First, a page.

The combination of a strong background in compound semiconductor R&D and the potential of the applications persuaded the UK Government to announce a £50m investment in the Compound Semiconductor Applications Catapult in order to help turn ideas and research into profitable, volume applications.

To be located in South Wales, the Compound Semiconductor Applications Catapult is one of a network of centres set up by Innovate UK in which the very best of the UK’s businesses, scientists and engineers work side by side on late-stage research and development – transforming high potential ideas into new products and services to generate economic growth. Catapults are not-for-profit, independent physical centres which connect businesses with the UK’s research and academic communities. The Catapults recognise that many companies have brilliant ideas but often lack cost-effective access to resources, expertise, equipment or contacts to translate their ideas into new products and services.

As part of its strategy, the Compound Semiconductor Applications Catapult will develop core skills and capabilities that can be exploited by companies who need the performance of compound semiconductors, providing support through advanced SPICE models to support the design-in process and to develop links to supply-chain partners.The Catapult will also invest in dedicated laboratories to support technology advances in hybridised packaging, and facilities to help companies develop and test new systems using compound semiconductors in power electronics, RF and photonics.

Among the possibilities for the Catapult are development kits to support the adoption of compound semiconductors in various applications. For example, imagine the applications, from automotive to industrial robots, if we can shrink a 3kW converter to the size of a matchbox – small enough to be mounted on a wheel or arm. Such a level of performance requires innovation in cooling, possibly using diamond-like materials for their superior heat transfer, as well as automated placement and packaging and novel circuit topologies that can take advantage of GaN or SiC devices.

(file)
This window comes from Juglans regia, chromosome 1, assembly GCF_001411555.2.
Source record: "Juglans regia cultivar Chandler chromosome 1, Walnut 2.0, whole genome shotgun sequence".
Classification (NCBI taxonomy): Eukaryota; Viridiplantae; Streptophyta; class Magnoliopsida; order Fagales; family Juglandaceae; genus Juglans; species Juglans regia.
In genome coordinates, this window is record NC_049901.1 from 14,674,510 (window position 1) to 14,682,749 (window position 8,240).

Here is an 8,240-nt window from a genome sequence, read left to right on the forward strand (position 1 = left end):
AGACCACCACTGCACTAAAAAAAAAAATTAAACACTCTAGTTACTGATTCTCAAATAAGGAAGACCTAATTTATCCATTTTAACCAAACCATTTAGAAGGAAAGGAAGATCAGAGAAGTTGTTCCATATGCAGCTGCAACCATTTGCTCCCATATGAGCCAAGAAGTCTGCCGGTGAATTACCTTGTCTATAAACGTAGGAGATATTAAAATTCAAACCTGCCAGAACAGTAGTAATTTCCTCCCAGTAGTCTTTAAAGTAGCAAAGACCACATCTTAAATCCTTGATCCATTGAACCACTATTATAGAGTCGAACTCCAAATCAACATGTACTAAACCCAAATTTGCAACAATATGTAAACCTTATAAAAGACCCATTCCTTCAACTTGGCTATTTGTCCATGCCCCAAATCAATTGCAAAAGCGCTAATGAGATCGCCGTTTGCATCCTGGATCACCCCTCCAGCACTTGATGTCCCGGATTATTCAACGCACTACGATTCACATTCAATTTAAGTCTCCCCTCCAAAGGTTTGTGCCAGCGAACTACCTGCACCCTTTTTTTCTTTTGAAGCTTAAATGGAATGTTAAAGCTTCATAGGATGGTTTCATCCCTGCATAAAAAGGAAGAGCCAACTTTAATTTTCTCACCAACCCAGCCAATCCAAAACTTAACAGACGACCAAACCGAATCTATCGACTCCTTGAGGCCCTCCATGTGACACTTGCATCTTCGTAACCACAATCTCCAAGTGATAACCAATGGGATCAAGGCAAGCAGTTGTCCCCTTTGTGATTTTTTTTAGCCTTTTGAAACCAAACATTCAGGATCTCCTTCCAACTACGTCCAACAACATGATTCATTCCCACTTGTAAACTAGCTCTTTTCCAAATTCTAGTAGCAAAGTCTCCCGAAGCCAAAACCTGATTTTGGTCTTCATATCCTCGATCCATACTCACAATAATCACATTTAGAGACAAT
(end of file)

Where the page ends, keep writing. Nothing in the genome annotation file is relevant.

Advanced cooling materials, hybrid packaging and circuit architecture are all areas where UK companies have made significant progress. Such a project is expensive for a single SME, but the commonality of challenges makes it possible for the Catapult, working in partnership with the UK supply chain, to service the needs of many and provide them the R&D support of a multinational.

The Catapult forms part of an overall investment made by the UK government working in partnership with industry. The Compound Semiconductor Centre is a £40m joint venture between Cardiff University and IQE. The centre is working closely with the Future Compound Semiconductor Manufacturing Hub, which was set up with £10m in funding from the EPSRC. The Institute for Compound Semiconductors will provide a link between original research and industry with the aid of an £80m investment from the Welsh Government and IQE. With its location in South Wales, the Compound Semiconductor Applications Catapult will be able to take advantage of the benefits of being located within a technology cluster that have been demonstrated by Silicon Valley and Boston’s Life Sciences Corridor. But the Catapult will serve industry across the UK.

The investment in the Catapult, together with the other R&D activities around compound semiconductors, aligns with the UK government’s Industrial Strategy Challenge Fund. The fund includes the ‘Faraday Challenge’ to support battery technology for vehicle electrification to the tune of £246m in addition to £93m of funding for artificial intelligence and robotic systems for extreme environments, £99m for a satellite test facility and £38m to develop artificial intelligence for autonomous vehicles. All of these programmes provide scope for the high-speed, power-delivery and sensory capabilities of compound semiconductors. When the Compound Semiconductor Applications Catapult launches next year, it will be in a strong position to assist UK industry in fully exploiting this technology.


The Compound Semiconductor Applications Catapult is a world-class, open access R&D facility to help UK businesses exploit advances in compound semiconductor technologies across key application areas such as healthcare, the digital economy, energy, transport, defence and security, and space.

Its aim is to create economic growth, increased productivity and improved employment outcomes across the UK.